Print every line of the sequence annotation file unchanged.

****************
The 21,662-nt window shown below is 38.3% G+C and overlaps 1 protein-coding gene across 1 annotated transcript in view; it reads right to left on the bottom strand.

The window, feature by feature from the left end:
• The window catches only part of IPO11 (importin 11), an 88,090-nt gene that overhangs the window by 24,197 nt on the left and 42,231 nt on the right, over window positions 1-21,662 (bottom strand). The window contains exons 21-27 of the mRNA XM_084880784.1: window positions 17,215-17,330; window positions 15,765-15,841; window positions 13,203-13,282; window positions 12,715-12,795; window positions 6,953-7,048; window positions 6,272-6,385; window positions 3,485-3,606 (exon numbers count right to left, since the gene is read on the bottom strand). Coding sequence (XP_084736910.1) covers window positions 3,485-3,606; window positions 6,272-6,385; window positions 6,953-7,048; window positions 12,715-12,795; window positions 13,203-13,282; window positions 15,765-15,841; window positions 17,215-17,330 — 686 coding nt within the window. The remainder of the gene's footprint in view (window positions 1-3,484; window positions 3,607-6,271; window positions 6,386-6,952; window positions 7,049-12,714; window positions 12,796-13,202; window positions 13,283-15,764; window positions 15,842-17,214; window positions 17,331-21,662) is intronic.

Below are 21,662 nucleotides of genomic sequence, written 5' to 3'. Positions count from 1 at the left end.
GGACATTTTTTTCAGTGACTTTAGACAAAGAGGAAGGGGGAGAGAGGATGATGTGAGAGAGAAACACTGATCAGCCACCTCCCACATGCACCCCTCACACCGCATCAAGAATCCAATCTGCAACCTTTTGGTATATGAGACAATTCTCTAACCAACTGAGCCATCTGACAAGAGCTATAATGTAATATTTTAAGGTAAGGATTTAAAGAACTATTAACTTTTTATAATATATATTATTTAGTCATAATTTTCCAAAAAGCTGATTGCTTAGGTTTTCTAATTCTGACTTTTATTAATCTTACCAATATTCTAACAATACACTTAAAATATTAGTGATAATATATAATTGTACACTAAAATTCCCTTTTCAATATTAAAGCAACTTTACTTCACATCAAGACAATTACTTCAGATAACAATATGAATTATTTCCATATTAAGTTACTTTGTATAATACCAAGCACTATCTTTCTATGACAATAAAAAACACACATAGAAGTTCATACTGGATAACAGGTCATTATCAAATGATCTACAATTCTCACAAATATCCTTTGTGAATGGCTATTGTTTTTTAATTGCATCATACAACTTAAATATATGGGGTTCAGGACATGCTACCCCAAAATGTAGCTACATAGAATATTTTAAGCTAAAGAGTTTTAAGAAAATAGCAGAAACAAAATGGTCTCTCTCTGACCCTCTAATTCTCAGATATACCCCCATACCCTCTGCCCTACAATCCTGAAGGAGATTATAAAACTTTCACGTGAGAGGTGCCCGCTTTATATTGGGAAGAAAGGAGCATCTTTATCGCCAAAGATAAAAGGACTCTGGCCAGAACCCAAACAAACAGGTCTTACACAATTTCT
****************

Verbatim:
The 21,662-nt window shown below is 38.3% G+C and overlaps 1 protein-coding gene across 1 annotated transcript in view; it reads right to left on the bottom strand.

The window, feature by feature from the left end:
• The window catches only part of IPO11 (importin 11), an 88,090-nt gene that overhangs the window by 24,197 nt on the left and 42,231 nt on the right, over window positions 1-21,662 (bottom strand). The window contains exons 21-27 of the mRNA XM_084880784.1: window positions 17,215-17,330; window positions 15,765-15,841; window positions 13,203-13,282; window positions 12,715-12,795; window positions 6,953-7,048; window positions 6,272-6,385; window positions 3,485-3,606 (exon numbers count right to left, since the gene is read on the bottom strand). Coding sequence (XP_084736910.1) covers window positions 3,485-3,606; window positions 6,272-6,385; window positions 6,953-7,048; window positions 12,715-12,795; window positions 13,203-13,282; window positions 15,765-15,841; window positions 17,215-17,330 — 686 coding nt within the window. The remainder of the gene's footprint in view (window positions 1-3,484; window positions 3,607-6,271; window positions 6,386-6,952; window positions 7,049-12,714; window positions 12,796-13,202; window positions 13,283-15,764; window positions 15,842-17,214; window positions 17,331-21,662) is intronic.

Below are 21,662 nucleotides of genomic sequence, written 5' to 3'. Positions count from 1 at the left end.
GGACATTTTTTTCAGTGACTTTAGACAAAGAGGAAGGGGGAGAGAGGATGATGTGAGAGAGAAACACTGATCAGCCACCTCCCACATGCACCCCTCACACCGCATCAAGAATCCAATCTGCAACCTTTTGGTATATGAGACAATTCTCTAACCAACTGAGCCATCTGACAAGAGCTATAATGTAATATTTTAAGGTAAGGATTTAAAGAACTATTAACTTTTTATAATATATATTATTTAGTCATAATTTTCCAAAAAGCTGATTGCTTAGGTTTTCTAATTCTGACTTTTATTAATCTTACCAATATTCTAACAATACACTTAAAATATTAGTGATAATATATAATTGTACACTAAAATTCCCTTTTCAATATTAAAGCAACTTTACTTCACATCAAGACAATTACTTCAGATAACAATATGAATTATTTCCATATTAAGTTACTTTGTATAATACCAAGCACTATCTTTCTATGACAATAAAAAACACACATAGAAGTTCATACTGGATAACAGGTCATTATCAAATGATCTACAATTCTCACAAATATCCTTTGTGAATGGCTATTGTTTTTTAATTGCATCATACAACTTAAATATATGGGGTTCAGGACATGCTACCCCAAAATGTAGCTACATAGAATATTTTAAGCTAAAGAGTTTTAAGAAAATAGCAGAAACAAAATGGTCTCTCTCTGACCCTCTAATTCTCAGATATACCCCCATACCCTCTGCCCTACAATCCTGAAGGAGATTATAAAACTTTCACGTGAGAGGTGCCCGCTTTATATTGGGAAGAAAGGAGCATCTTTATCGCCAAAGATAAAAGGACTCTGGCCAGAACCCAAACAAACAGGTCTTACACAATTTCT